Micing: Open vs. Closed Back Cabs

Discussion in 'Amps and Cabs' started by jamison162, Jan 21, 2008.


  1. jamison162

    jamison162 Member

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    I've always prefered the sound of an open back cab. In a room, to my ears, it just sounds better. But in a live setting, esp. a pretty large venue with massive sound system, it seems it really doesn't matter what you hear on stage, what matters is what they hear (or don't hear).

    So with that said, I've noticed that most pro acts use closed back cabs with their heads....but of course combo's are 9/10 open back. To me this seems like it would give you the "better" miced signal/tone since nothing is lost out the back. All frequencies are projected forward, more lowend and fuller mids.

    Anyone ever consider this aspect primarly when choosing your cab configuration? I guess you can always double mic an open back cab (front and back).

    Discussion/Experience......
     
  2. jamison162

    jamison162 Member

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  3. jamison162

    jamison162 Member

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  4. gtrfinder

    gtrfinder Member

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    It really depends on where you are playing (as you stated), and how much work you want to put into it.
    I've used open back cabs 90% of the time, either in combos or with a head, and I've never really noticed much of a difference to the times when I used a closed back cab. For reference, though, my closed back cab was a Bogner Cube, so that might skew things a bit.
    Most of the larger places I've played have had pretty big stages and sound guys that were always in a rush to mic up things. The difference to me was pretty minimal, and it always seemed I heard the monitors more than my amp anyways.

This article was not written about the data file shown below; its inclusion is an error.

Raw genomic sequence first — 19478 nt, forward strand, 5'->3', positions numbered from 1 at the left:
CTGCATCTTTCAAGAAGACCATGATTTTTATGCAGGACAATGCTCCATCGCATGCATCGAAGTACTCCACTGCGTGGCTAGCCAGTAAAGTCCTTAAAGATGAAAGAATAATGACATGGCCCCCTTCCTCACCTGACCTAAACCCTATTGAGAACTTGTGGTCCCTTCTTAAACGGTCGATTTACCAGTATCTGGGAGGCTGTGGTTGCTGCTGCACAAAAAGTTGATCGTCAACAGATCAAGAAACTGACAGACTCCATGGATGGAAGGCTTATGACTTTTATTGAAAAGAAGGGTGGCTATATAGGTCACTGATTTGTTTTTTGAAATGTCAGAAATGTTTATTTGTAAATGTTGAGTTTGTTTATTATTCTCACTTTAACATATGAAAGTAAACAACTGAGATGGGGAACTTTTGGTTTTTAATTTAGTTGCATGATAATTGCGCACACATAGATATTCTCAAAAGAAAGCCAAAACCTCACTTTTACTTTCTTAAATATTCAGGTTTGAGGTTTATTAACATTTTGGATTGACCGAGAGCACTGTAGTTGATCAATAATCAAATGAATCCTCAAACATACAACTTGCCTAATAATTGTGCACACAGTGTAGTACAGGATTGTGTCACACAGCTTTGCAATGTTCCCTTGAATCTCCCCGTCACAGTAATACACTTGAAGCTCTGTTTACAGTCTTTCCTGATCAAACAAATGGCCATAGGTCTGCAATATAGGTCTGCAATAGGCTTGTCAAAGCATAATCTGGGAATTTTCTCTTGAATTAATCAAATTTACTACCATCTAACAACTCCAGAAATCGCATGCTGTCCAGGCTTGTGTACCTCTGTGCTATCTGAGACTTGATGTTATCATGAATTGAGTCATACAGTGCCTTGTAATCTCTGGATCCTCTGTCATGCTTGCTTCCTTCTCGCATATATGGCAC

I've never miced the back of a cab live, only in the studio to get an out of phase sound to mix in with the front mic.
    Good luck.
     
  5. rburkard

    rburkard Gold Supporting Member

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    It really depends on the stage size and your monitoring system. You can get great miked sounds from combos even on the largest stages or you can use frequency compensated DI units that emulate a speaker/mic combination and tap the speaker output of your amp. This can give you sometimes better results depending on the DI of course than than using mics on large stages with high volumes. The closed back/open back issue is not that important if your monitoring system (in ear plus subwoofers or sidefills?) works. The sound coming out of the speaker close miked is pretty much the same. Most of the times you see a wall of Marshall 4x12 cabinets on stage for example, you can rest assured that the majority is set up only for cosmetic reasons and not even connected at all.
    Rene
     
  6. jamison162

    jamison162 Member

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    Well, I understand what you guys are saying, just a different angle. My main point was considering the tone coming from the front of the cab itself, which would be the signal/tone the house board receives and the fact that a closed back cab gives a stronger, fuller sound out the front than an open back.
     
  7. rburkard

    rburkard Gold Supporting Member

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    This is what I wanted to tell you. There really is no significant difference between open back or closed back cabs that are closely front miced if you are using the same speakers and amps. The sound that gets amplified through the PA will be practically the same. A closed back cabinet does not sound differnetIf you use frequency compensated DI from the output of your power amp section you would not have to worry at all. Check out the Hughes & Kettner Red Box MarkIII or the Palmer PDI-9 Junction. They are inexpensive and give you in most cases better results in combination with large PA systems than a miced signal, be it from a closed back or open back cabinet. Don't get me wrong here, in a studio recording situation you can get very different results from a closed back or open back cabinets. You want to capture the room sound and use the proper microphone placements to record the 80hz "boom" of a 4x12 cabinet to get it right. In a live situation this would not work nor make sense. We are talking about a sophisticated techniques and very expensive microphones and gear here. Nobody to my knowledge is using set ups like these on a big stages.
    Rene
     

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